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Spend 'Days and Hours' With an Official Oscar Selection

By Jennifer DeFilippo

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Fuke sits with his Aunt and Uncle.

Every character is so eccentric and exciting in the film Days and Hours that no actor was short changed by the part they were given. Director Pjer Zalica beautifully embodied the culture of a small Bosnia community. The aerial views of the city are so gorgeous it would make anyone add it to their list of places to visit. The neighborhood built into a hilly country side is where the main character Fuke (Senad Basic), a love stricken man goes to fix his elderly Aunt and Uncles' water boiler. The audience is immediately hit with the relationship between Uncle Idriz (Mustafa Nadarevic) and Aunt Sabira (Semka Sokolovic). The couple is so familiar; their loving banter is almost as hilarious as their selective hearing and sneaky behaviors that never go unnoticed by either party. These characters are so fleshed out that everyone can identify them with someone they know in their life.

The director encapsulates the near poverty brought upon by the community due to the Bosnian conflict. At home cleaning supplies, food, and other items are imported from areas where their quality is so low that it can make living uncomfortable. But despite these set backs, the strong will of these individuals makes those discomforts seem like dust that can easily be swept from one's shoulder.

Director Pjer Zalica autographs a self portrait.

Aunt Sabira is so endearing again because of her immediate familiarity. She is an older woman, obsessive compulsive in her pristinely clean home that is never quite clean enough, and always has cake and food ready "just in case."  What the audience comes to know about this older couple is that they are stricken with the loss of their son from the Bosnian conflict. They are so heartbroken that they have become resentful from those closest to them including their son's family. This resentment even taxed their relationship with their ten year old granddaughter that they love so much.

"Seven years, seven minutes," Uncle Idriz expresses in surrender to the passage of time. It's a truth that all human beings face. Simply, where does the time go? In Days and Hours the rest of the time goes to the hilarious encounters between all of the neighbors.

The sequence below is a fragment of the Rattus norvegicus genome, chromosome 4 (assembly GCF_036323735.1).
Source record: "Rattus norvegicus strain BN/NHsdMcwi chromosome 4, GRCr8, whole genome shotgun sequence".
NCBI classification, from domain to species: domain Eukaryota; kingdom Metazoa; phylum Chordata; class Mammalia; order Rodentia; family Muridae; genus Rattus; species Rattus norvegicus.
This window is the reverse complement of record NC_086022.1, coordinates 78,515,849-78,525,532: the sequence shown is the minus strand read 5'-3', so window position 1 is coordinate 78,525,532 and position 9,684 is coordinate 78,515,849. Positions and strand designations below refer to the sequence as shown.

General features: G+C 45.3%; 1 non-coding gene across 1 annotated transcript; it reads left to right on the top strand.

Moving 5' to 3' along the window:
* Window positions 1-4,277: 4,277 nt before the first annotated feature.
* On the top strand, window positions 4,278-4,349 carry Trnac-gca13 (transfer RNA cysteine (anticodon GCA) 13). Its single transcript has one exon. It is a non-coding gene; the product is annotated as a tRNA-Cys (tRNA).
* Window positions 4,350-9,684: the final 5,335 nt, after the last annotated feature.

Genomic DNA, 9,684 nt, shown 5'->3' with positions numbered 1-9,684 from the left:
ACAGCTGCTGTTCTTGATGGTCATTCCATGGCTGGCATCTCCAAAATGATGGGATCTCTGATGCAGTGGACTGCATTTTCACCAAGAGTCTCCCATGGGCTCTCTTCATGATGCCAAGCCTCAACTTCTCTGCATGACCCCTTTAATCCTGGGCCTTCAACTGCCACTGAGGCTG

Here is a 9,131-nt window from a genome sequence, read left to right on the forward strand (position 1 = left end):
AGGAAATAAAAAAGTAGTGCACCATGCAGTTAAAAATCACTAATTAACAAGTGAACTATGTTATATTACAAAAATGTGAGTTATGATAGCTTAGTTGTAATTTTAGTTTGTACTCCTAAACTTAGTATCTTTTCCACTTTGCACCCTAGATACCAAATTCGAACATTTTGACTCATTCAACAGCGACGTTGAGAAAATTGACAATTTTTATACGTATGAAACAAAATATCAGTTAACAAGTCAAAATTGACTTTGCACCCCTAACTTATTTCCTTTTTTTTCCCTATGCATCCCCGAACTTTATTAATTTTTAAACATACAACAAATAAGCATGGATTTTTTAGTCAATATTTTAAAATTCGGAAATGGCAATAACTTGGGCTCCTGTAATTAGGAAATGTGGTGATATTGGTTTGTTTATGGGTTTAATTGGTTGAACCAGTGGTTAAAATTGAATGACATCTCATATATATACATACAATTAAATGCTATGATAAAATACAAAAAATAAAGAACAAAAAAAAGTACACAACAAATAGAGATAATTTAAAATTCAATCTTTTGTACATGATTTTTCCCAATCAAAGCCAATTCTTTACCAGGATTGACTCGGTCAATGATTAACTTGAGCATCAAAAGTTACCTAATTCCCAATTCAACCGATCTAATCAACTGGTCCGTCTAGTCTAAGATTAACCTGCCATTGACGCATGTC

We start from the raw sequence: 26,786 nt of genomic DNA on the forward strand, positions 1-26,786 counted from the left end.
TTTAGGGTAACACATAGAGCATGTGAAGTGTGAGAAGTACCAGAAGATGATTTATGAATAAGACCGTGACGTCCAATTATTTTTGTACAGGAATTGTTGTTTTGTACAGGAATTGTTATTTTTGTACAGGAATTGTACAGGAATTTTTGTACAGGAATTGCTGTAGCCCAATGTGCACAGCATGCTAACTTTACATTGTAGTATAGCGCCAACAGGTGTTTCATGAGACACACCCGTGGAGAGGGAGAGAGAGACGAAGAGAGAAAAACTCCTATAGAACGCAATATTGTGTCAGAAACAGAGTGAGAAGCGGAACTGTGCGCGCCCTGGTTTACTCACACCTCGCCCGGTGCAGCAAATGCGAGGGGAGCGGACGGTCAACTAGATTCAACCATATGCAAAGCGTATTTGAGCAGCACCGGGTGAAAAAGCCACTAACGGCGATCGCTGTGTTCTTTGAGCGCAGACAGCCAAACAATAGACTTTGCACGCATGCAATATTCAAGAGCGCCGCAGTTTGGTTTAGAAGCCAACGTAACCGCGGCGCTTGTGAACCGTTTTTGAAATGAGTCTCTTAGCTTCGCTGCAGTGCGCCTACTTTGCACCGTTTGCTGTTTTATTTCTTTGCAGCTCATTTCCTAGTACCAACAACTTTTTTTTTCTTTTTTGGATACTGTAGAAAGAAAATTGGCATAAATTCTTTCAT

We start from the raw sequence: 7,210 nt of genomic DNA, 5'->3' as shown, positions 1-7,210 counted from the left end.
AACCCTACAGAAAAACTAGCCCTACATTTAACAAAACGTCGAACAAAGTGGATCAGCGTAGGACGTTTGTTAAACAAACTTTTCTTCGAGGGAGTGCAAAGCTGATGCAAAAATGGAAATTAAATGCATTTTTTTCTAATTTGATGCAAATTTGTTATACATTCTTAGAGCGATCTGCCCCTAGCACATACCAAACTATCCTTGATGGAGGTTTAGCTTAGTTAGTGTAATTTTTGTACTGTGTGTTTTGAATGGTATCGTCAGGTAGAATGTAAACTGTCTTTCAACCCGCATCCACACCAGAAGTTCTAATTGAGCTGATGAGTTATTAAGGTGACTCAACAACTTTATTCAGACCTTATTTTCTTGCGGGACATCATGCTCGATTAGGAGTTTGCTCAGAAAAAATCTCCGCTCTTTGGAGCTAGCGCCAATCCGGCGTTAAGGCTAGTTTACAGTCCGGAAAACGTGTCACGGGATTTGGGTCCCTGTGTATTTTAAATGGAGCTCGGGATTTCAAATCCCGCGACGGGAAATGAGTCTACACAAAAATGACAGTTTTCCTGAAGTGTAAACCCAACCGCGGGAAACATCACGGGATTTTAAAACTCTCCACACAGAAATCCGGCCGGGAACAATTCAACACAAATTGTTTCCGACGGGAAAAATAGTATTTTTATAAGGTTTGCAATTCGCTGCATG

Fuke's ill knowledge of his dying Volkswagon was a catalyst to bringing the neighborhood together. The hilarity of the slap stick occurrences that surrounded his car brought out the likes of the most eccentric characters in the film. We are introduced to the innocent, loving, and walked all over husband. The track suit wearing, exercising, yet still overweight young man that still lives with his mother. Then we meet the nosey and always aware of the latest information, food bearing woman.  Last, the wife dying to look and feel like she's outside of her social class so much so that she takes it out on her teddy bear husband. The film is one hilarious scenario after another that shows the spirit of this country and their undying love for one another.

The love stricken Fuke makes a phone call home.

Being an American member of the audience surrounded by natives of the director's country, I found myself envious of their higher understanding of the film than my own. Their deep belly laughs always seemed a little bit deeper than mine. Pjer Zalica did such a wonderful job of portraying this country and its people it made me wish that I could be a part of that country too. Pjar taught us that in the end it is the here and the now that truly matters and love and compassion is always triumphant.

 

Published on Dec 31, 1969

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